Many cities charge new developments to help offset additional infrastructure costs. But Hillsboro is going much further than most by requiring specific projects for the biggest ones. The practice helps explain how Hillsboro has mitigated some of the problems normally associated with fast growth — and how it plans to keep pace with its increasing population and employment base. By some estimates, Hillsboro is expected to grow from around 92,000 to about 150,000 people by 2035.

Designated transportation funds

Only eight of the 44 projects scheduled in Hillsboro will be financed by developers. The rest rely on federal, state, county and city sources.

Washington County is the only county in the state that dedicates a fixed portion of its property tax revenues to transportation projects. The Major Street Transportation Improvement Program began as a series of serial levies approved by county voters in 1986, 1989 and 1995. But when Oregon voters approved the state’s complicated property tax limitation system in the late 1990s, the current levy became part of the county’s tax base.

All of the spending must be approved by the Washington County Coordinating Committee, which is composed of representatives from the commission and cities in the county. It receives and considers funding requests from the various governments.

By the end of this year, 2013, MSTIP will have helped fund 111 multimodal transportation projects, totaling $555 million. Major projects completed to date in Hillsboro include sections of 170th Avenue, 185th Avenue, Baseline Road, Brookwood Avenue/Parkway, Cornelius Pass Road, Cornell Road, and Evergreen Parkway/Road.

Like other cities in the county, Hillsboro also assesses a fee on residents and businesses to help maintain its streets. The citywide Transportation Utility Fee was approved by the City Council three years ago. The fees appear on the monthly utility bills that also include water and sewer charges. The fee for single-family homes currently is $3.18 a month, while the business fees range from $2.87 to around $1,300 a month. The TUF is projected to generate $1.75 million this fiscal year.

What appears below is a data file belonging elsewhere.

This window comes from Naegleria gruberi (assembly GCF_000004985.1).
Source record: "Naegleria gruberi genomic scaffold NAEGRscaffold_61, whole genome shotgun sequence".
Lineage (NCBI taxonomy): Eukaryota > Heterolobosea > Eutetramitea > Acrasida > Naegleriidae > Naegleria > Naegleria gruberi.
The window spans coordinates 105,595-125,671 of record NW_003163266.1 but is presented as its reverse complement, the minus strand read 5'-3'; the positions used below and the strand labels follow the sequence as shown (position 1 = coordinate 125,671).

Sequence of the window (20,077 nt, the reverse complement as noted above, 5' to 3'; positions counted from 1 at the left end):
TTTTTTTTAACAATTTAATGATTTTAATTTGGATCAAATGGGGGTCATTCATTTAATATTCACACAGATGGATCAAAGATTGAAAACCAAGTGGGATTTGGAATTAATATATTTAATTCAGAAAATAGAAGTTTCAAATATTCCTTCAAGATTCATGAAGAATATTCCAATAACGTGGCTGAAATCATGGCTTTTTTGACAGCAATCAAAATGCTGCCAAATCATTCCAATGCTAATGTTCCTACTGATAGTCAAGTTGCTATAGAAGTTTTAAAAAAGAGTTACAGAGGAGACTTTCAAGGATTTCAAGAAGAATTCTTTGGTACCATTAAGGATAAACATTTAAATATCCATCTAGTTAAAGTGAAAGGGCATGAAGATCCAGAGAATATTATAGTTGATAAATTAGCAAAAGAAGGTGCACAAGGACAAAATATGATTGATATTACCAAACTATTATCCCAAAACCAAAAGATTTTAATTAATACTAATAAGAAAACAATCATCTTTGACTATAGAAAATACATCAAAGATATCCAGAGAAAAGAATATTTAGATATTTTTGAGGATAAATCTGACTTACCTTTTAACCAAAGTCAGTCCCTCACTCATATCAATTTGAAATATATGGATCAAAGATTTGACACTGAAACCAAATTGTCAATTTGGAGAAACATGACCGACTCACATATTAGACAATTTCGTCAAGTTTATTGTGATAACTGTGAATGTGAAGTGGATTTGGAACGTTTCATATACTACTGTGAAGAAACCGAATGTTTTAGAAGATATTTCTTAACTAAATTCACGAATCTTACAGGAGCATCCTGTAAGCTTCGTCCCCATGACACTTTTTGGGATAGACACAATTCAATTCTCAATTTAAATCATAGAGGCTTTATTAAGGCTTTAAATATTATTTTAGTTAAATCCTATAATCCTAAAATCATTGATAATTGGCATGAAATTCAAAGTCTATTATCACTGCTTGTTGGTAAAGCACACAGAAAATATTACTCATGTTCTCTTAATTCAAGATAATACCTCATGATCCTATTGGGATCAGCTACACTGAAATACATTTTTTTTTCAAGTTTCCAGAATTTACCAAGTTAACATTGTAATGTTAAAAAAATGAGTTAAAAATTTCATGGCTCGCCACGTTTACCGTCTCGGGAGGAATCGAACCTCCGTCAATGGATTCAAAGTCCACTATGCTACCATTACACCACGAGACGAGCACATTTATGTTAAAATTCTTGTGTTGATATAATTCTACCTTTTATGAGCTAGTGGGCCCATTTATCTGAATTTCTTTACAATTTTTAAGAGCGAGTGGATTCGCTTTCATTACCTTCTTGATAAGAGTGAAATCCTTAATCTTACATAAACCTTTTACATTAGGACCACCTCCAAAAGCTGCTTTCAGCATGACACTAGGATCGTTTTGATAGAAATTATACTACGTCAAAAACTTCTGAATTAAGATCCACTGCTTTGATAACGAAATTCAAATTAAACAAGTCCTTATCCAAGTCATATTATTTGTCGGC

Washington County also has a 1 cent-per gallon gas tax to help maintain its roads. Hillsboro receives some of this revenue, too.

Big changes in store for road

In the middle of the day, Northwest Cornelius Pass Road from U.S. 26 to Ronler Drive does not look like it needs much work. Traffic flows smoothly along its four lanes, helped by turn lanes at major intersections, like Northwest Evergreen Parkway.

But during the morning and evening rush hours, the situation is different. It clogs with traffic from Highway 26, Northwest Evergreen Parkway and Imbrie Drive. When Intel officials started talking about expanding the Ronler Acres campus again, city planners knew it was time for a major upgrade. Intel agreed and committed to four projects related to the road. The city agreed to take responsibility for a fifth one.

The projects Intel agreed to fund and undertake will completely transform the function and appearance of the road. They will add additional northbound and southbound lanes, construct an eastbound turn lane from Butler, construct a westbound turn lane at Evergreen, and add pedestrian islands to the median at key intersections. Intel also will add a second westbound to southbound off-ramp from the Sunset Highway. And it will add bicycle lanes on both Cornelius Pass Road and some connecting streets.

Intel officials do not yet know how much all this work will cost. They suspect it will be more than the $6.7 million in TDTs charged to their most recent expansion project. The company will look to partner with the city and county on some of the work if possible, but is ultimately responsible for completing it.

As part of the deal, Hillsboro has agreed to build a new right-turn lane from Cornelius to the Sunset Highway.

But that is not the end of Intel’s investment in Hillsboro as part of its most recent expansion permit. The company also will build an additional eastbound lane to Ronler Driver. And it will modify signals and make further improvements on Northwest 229th Avenue, just north of its campus.